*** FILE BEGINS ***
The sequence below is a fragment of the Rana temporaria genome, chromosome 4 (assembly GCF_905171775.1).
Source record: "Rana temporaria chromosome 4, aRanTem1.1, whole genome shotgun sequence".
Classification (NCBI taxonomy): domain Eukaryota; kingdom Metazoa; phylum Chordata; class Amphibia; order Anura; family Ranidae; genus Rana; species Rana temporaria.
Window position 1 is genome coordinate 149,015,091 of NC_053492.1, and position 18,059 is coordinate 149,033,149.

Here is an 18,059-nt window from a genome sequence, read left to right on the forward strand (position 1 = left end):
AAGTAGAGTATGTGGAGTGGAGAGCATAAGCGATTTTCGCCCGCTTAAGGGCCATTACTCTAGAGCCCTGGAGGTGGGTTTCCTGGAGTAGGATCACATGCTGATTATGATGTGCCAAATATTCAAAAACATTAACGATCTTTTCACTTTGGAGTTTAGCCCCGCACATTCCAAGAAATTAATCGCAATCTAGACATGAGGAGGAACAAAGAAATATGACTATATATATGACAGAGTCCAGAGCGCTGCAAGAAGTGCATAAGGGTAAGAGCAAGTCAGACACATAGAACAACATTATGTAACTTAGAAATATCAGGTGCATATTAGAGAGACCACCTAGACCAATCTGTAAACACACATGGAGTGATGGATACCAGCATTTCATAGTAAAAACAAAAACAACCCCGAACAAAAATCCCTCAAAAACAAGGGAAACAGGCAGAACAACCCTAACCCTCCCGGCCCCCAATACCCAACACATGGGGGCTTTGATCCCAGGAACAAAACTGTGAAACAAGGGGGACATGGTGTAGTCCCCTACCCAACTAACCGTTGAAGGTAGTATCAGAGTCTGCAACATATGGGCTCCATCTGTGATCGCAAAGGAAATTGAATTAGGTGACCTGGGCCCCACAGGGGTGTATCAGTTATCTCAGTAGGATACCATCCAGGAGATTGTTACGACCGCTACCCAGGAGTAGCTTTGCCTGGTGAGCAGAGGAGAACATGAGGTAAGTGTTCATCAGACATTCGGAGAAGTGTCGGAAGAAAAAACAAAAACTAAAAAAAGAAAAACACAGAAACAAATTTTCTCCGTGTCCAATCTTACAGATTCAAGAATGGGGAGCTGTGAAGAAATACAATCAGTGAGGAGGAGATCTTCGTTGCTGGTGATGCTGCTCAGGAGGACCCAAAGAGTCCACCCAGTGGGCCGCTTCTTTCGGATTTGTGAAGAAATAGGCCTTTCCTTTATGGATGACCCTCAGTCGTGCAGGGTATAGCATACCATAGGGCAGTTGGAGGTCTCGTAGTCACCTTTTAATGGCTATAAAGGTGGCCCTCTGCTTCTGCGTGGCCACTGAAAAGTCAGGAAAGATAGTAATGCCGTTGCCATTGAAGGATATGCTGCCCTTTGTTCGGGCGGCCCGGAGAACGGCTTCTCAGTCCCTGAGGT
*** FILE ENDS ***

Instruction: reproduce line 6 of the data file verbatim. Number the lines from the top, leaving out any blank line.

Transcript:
AAGTAGAGTATGTGGAGTGGAGAGCATAAGCGATTTTCGCCCGCTTAAGGGCCATTACTCTAGAGCCCTGGAGGTGGGTTTCCTGGAGTAGGATCACATGCTGATTATGATGTGCCAAATATTCAAAAACATTAACGATCTTTTCACTTTGGAGTTTAGCCCCGCACATTCCAAGAAATTAATCGCAATCTAGACATGAGGAGGAACAAAGAAATATGACTATATATATGACAGAGTCCAGAGCGCTGCAAGAAGTGCATAAGGGTAAGAGCAAGTCAGACACATAGAACAACATTATGTAACTTAGAAATATCAGGTGCATATTAGAGAGACCACCTAGACCAATCTGTAAACACACATGGAGTGATGGATACCAGCATTTCATAGTAAAAACAAAAACAACCCCGAACAAAAATCCCTCAAAAACAAGGGAAACAGGCAGAACAACCCTAACCCTCCCGGCCCCCAATACCCAACACATGGGGGCTTTGATCCCAGGAACAAAACTGTGAAACAAGGGGGACATGGTGTAGTCCCCTACCCAACTAACCGTTGAAGGTAGTATCAGAGTCTGCAACATATGGGCTCCATCTGTGATCGCAAAGGAAATTGAATTAGGTGACCTGGGCCCCACAGGGGTGTATCAGTTATCTCAGTAGGATACCATCCAGGAGATTGTTACGACCGCTACCCAGGAGTAGCTTTGCCTGGTGAGCAGAGGAGAACATGAGGTAAGTGTTCATCAGACATTCGGAGAAGTGTCGGAAGAAAAAACAAAAACTAAAAAAAGAAAAACACAGAAACAAATTTTCTCCGTGTCCAATCTTACAGATTCAAGAATGGGGAGCTGTGAAGAAATACAATCAGTGAGGAGGAGATCTTCGTTGCTGGTGATGCTGCTCAGGAGGACCCAAAGAGTCCACCCAGTGGGCCGCTTCTTTCGGATTTGTGAAGAAATAGGCCTTTCCTTTATGGATGACCCTCAGTCGTGCAGGGTATAGCATACCATAGGGCAGTTGGAGGTCTCGTAGTCACCTTTTAATGGCTATAAAGGTGGCCCTCTGCTTCTGCGTGGCCACTGAAAAGTCAGGAAAGATAGTAATGCCGTTGCCATTGAAGGATATGCTGCCCTTTGTTCGGGCGGCCCGGAGAACGGCTTCTCAGTCCCTGAGGT